Great images. So it looks like we lost another early house as part of the below site clearance - the white chap with characteristically low proportions and small windows, with the inserted ground floor shop gobbling up some of the first floor.

Image

The marvellously sophisticated house to the left is a Regency or slightly earlier makeover of a similarly early house, incorporating the fabric of the original dwelling including door joinery and a quaint barley sugar staircase, until the place was gutted by fire in the 1980s and further insulted with an enforced attic storey removal by the Corpo's Dangerous Buildings department.

The icing on the cake was the insertion of this delightful affair, the very picture of speculation, which I believe to be one of Brian O'Halloran's earlier contributions to the city.

Image


The loss of Nos. 15-16 Thomas Street with its giant double cruciform roof pictured below - seemingly one of the largest mansions built on Thomas Street (though Rocque is unconvinced) and later subdivided into a solid pair of houses in the Aungier Street manner - is beyond dispiriting. At least we still have the more classic Billys at No. 20 and No. 21, of which this new image is something of a revelation in showing what appears to be the original, very low, non-cruciform roof behind the added parapet of No. 21.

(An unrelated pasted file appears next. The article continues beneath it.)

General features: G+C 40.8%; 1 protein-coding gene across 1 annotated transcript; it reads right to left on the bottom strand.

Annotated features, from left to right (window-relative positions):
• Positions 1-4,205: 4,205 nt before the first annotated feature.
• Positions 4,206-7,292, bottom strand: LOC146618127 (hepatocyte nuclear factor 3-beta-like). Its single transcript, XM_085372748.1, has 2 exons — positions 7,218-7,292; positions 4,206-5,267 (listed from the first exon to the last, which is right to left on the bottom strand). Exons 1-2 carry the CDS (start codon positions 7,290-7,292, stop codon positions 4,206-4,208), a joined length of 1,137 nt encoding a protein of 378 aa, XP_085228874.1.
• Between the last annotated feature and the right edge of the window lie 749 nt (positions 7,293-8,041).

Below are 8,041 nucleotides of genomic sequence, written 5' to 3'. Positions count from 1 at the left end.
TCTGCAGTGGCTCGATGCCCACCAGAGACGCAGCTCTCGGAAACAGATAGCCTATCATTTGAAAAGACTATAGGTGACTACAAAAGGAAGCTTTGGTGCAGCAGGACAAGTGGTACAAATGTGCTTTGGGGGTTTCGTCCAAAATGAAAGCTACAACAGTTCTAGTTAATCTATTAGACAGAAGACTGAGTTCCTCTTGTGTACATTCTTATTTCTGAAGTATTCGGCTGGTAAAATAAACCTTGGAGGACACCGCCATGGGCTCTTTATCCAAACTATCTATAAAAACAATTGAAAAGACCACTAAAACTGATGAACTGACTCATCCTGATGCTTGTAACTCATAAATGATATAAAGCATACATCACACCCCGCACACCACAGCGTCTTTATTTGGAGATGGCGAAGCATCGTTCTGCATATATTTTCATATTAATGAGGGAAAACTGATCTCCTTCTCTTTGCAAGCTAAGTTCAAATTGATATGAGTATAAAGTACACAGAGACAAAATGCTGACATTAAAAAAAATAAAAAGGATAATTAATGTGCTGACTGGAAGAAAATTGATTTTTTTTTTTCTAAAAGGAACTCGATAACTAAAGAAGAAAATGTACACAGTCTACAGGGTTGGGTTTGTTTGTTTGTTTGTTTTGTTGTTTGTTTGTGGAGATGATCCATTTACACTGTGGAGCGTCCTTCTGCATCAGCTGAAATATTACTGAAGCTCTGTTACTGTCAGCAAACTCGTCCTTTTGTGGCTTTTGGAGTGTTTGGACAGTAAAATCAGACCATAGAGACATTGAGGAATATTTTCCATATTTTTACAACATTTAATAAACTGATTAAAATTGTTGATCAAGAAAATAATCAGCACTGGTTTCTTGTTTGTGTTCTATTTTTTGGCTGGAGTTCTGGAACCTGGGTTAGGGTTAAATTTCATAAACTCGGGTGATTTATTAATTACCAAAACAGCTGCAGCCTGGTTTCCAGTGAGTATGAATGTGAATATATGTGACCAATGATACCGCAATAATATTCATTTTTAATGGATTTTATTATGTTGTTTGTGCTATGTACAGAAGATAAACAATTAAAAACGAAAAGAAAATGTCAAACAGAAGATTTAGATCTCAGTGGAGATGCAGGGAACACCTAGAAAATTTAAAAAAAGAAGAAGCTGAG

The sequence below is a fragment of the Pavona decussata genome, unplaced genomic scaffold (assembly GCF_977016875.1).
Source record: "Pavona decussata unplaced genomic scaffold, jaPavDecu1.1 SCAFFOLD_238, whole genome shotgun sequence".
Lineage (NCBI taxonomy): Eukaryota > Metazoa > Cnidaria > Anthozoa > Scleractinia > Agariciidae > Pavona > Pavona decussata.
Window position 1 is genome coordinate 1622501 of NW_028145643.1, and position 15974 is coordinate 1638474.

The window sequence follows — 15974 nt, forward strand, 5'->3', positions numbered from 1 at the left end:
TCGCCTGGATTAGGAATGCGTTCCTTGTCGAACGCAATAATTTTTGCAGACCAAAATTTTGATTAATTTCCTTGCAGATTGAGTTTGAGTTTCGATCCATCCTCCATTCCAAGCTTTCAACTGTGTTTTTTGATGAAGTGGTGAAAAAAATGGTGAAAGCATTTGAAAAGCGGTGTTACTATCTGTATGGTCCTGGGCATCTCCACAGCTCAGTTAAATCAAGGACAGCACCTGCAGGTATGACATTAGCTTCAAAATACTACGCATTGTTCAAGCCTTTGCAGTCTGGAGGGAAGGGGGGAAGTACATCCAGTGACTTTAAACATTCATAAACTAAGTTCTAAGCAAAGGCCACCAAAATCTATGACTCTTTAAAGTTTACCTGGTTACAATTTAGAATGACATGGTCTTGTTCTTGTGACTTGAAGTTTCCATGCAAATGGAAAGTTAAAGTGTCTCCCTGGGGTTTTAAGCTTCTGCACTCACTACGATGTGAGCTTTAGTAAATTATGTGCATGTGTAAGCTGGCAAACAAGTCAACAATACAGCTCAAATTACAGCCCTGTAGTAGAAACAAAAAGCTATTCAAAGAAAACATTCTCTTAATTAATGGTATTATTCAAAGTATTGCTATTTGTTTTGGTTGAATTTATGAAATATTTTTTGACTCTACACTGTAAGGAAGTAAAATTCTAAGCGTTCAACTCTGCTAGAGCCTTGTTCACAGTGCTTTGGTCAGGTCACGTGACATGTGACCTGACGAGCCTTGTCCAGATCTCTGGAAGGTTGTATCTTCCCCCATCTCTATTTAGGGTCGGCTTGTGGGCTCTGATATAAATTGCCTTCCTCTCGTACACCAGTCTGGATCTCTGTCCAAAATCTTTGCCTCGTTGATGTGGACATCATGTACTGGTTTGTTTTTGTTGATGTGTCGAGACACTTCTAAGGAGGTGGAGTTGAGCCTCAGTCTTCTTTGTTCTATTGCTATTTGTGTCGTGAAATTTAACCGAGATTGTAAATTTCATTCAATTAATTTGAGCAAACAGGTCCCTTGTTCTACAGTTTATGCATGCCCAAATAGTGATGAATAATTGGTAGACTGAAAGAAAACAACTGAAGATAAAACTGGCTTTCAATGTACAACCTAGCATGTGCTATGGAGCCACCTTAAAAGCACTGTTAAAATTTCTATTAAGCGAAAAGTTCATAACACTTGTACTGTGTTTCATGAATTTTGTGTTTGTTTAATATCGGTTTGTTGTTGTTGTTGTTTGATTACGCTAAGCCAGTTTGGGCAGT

Image

There also appears to be the very faintest outline of a cruciform angle on the shared chimneystack on the No. 20 side. A magnificent classic Dublin house at No. 14 there too - hadn't seen that one before.

In other news, a recent planning application for no less than a bookies on the corner of Meath Street in the grand Victorian former Cash Converters premises has just been put out to further information.